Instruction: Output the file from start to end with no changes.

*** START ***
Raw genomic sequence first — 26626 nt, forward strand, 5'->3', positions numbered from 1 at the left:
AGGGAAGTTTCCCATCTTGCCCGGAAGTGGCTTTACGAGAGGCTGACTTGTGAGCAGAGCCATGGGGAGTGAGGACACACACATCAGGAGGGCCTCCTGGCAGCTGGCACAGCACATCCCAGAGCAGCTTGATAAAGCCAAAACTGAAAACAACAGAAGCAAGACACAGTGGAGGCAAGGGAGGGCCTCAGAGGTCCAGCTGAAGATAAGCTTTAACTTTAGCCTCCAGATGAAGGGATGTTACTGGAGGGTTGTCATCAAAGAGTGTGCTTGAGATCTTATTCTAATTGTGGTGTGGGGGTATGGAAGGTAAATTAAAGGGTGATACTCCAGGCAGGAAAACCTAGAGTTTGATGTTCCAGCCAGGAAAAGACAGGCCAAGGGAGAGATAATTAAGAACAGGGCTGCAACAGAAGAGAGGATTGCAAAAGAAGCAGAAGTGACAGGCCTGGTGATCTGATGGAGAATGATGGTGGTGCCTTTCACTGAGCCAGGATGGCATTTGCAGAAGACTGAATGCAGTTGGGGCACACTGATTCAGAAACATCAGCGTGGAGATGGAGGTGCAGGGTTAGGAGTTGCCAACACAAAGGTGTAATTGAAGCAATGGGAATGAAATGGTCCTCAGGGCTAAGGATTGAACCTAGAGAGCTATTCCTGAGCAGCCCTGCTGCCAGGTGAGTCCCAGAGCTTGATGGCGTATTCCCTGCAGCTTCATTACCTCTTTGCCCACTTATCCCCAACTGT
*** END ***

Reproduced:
Raw genomic sequence first — 26626 nt, forward strand, 5'->3', positions numbered from 1 at the left:
AGGGAAGTTTCCCATCTTGCCCGGAAGTGGCTTTACGAGAGGCTGACTTGTGAGCAGAGCCATGGGGAGTGAGGACACACACATCAGGAGGGCCTCCTGGCAGCTGGCACAGCACATCCCAGAGCAGCTTGATAAAGCCAAAACTGAAAACAACAGAAGCAAGACACAGTGGAGGCAAGGGAGGGCCTCAGAGGTCCAGCTGAAGATAAGCTTTAACTTTAGCCTCCAGATGAAGGGATGTTACTGGAGGGTTGTCATCAAAGAGTGTGCTTGAGATCTTATTCTAATTGTGGTGTGGGGGTATGGAAGGTAAATTAAAGGGTGATACTCCAGGCAGGAAAACCTAGAGTTTGATGTTCCAGCCAGGAAAAGACAGGCCAAGGGAGAGATAATTAAGAACAGGGCTGCAACAGAAGAGAGGATTGCAAAAGAAGCAGAAGTGACAGGCCTGGTGATCTGATGGAGAATGATGGTGGTGCCTTTCACTGAGCCAGGATGGCATTTGCAGAAGACTGAATGCAGTTGGGGCACACTGATTCAGAAACATCAGCGTGGAGATGGAGGTGCAGGGTTAGGAGTTGCCAACACAAAGGTGTAATTGAAGCAATGGGAATGAAATGGTCCTCAGGGCTAAGGATTGAACCTAGAGAGCTATTCCTGAGCAGCCCTGCTGCCAGGTGAGTCCCAGAGCTTGATGGCGTATTCCCTGCAGCTTCATTACCTCTTTGCCCACTTATCCCCAACTGT